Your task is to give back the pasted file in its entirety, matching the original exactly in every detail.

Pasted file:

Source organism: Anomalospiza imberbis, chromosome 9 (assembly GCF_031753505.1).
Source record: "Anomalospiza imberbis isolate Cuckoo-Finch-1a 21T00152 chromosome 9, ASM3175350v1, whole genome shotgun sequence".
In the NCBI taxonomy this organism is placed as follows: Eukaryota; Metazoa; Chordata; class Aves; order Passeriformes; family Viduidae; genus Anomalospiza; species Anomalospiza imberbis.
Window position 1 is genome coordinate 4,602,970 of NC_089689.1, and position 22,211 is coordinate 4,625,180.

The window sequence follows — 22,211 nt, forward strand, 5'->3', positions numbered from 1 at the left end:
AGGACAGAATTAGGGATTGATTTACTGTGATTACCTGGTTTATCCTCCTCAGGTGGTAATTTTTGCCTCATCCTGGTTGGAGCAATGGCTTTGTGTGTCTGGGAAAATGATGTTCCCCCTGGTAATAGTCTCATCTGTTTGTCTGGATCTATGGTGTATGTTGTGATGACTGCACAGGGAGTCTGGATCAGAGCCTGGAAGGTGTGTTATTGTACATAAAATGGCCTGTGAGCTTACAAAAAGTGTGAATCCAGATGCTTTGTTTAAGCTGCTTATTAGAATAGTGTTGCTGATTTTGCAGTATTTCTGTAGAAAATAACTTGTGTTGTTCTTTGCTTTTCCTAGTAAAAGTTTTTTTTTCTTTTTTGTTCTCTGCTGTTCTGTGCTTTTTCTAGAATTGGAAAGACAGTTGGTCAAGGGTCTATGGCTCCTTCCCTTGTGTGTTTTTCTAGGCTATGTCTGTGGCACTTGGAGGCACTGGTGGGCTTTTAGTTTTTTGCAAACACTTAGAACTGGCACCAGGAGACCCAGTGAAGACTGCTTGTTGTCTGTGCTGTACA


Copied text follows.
Source organism: Anomalospiza imberbis, chromosome 9 (assembly GCF_031753505.1).
Source record: "Anomalospiza imberbis isolate Cuckoo-Finch-1a 21T00152 chromosome 9, ASM3175350v1, whole genome shotgun sequence".
In the NCBI taxonomy this organism is placed as follows: Eukaryota; Metazoa; Chordata; class Aves; order Passeriformes; family Viduidae; genus Anomalospiza; species Anomalospiza imberbis.
Window position 1 is genome coordinate 4,602,970 of NC_089689.1, and position 22,211 is coordinate 4,625,180.

The window sequence follows — 22,211 nt, forward strand, 5'->3', positions numbered from 1 at the left end:
AGGACAGAATTAGGGATTGATTTACTGTGATTACCTGGTTTATCCTCCTCAGGTGGTAATTTTTGCCTCATCCTGGTTGGAGCAATGGCTTTGTGTGTCTGGGAAAATGATGTTCCCCCTGGTAATAGTCTCATCTGTTTGTCTGGATCTATGGTGTATGTTGTGATGACTGCACAGGGAGTCTGGATCAGAGCCTGGAAGGTGTGTTATTGTACATAAAATGGCCTGTGAGCTTACAAAAAGTGTGAATCCAGATGCTTTGTTTAAGCTGCTTATTAGAATAGTGTTGCTGATTTTGCAGTATTTCTGTAGAAAATAACTTGTGTTGTTCTTTGCTTTTCCTAGTAAAAGTTTTTTTTTCTTTTTTGTTCTCTGCTGTTCTGTGCTTTTTCTAGAATTGGAAAGACAGTTGGTCAAGGGTCTATGGCTCCTTCCCTTGTGTGTTTTTCTAGGCTATGTCTGTGGCACTTGGAGGCACTGGTGGGCTTTTAGTTTTTTGCAAACACTTAGAACTGGCACCAGGAGACCCAGTGAAGACTGCTTGTTGTCTGTGCTGTACA